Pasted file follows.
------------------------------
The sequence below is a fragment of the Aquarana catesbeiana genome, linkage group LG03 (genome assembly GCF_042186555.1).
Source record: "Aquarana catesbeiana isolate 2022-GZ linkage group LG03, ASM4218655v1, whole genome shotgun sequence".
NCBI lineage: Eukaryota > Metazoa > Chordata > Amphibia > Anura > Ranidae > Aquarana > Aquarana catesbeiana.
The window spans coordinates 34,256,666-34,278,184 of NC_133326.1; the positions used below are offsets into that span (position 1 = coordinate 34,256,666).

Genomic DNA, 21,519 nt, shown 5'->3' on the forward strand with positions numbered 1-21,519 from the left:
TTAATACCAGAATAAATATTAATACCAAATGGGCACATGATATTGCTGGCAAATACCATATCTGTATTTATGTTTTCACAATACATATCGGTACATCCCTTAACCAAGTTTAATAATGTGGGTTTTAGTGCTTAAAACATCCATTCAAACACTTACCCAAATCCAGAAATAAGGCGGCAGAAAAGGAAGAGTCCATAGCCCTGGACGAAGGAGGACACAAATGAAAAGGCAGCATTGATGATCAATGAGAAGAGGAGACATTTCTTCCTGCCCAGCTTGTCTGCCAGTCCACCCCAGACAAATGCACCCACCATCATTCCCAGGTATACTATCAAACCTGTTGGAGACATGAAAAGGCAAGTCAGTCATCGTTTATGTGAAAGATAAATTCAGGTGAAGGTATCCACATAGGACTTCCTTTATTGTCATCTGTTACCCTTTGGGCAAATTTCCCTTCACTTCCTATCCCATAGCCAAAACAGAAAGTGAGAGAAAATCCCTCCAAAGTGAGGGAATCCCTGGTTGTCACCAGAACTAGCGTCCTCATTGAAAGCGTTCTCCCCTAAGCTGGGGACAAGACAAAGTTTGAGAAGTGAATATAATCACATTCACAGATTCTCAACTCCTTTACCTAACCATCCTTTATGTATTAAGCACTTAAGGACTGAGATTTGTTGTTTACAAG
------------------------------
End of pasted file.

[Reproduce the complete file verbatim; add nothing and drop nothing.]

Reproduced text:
The sequence below is a fragment of the Aquarana catesbeiana genome, linkage group LG03 (genome assembly GCF_042186555.1).
Source record: "Aquarana catesbeiana isolate 2022-GZ linkage group LG03, ASM4218655v1, whole genome shotgun sequence".
NCBI lineage: Eukaryota > Metazoa > Chordata > Amphibia > Anura > Ranidae > Aquarana > Aquarana catesbeiana.
The window spans coordinates 34,256,666-34,278,184 of NC_133326.1; the positions used below are offsets into that span (position 1 = coordinate 34,256,666).

Genomic DNA, 21,519 nt, shown 5'->3' on the forward strand with positions numbered 1-21,519 from the left:
TTAATACCAGAATAAATATTAATACCAAATGGGCACATGATATTGCTGGCAAATACCATATCTGTATTTATGTTTTCACAATACATATCGGTACATCCCTTAACCAAGTTTAATAATGTGGGTTTTAGTGCTTAAAACATCCATTCAAACACTTACCCAAATCCAGAAATAAGGCGGCAGAAAAGGAAGAGTCCATAGCCCTGGACGAAGGAGGACACAAATGAAAAGGCAGCATTGATGATCAATGAGAAGAGGAGACATTTCTTCCTGCCCAGCTTGTCTGCCAGTCCACCCCAGACAAATGCACCCACCATCATTCCCAGGTATACTATCAAACCTGTTGGAGACATGAAAAGGCAAGTCAGTCATCGTTTATGTGAAAGATAAATTCAGGTGAAGGTATCCACATAGGACTTCCTTTATTGTCATCTGTTACCCTTTGGGCAAATTTCCCTTCACTTCCTATCCCATAGCCAAAACAGAAAGTGAGAGAAAATCCCTCCAAAGTGAGGGAATCCCTGGTTGTCACCAGAACTAGCGTCCTCATTGAAAGCGTTCTCCCCTAAGCTGGGGACAAGACAAAGTTTGAGAAGTGAATATAATCACATTCACAGATTCTCAACTCCTTTACCTAACCATCCTTTATGTATTAAGCACTTAAGGACTGAGATTTGTTGTTTACAAG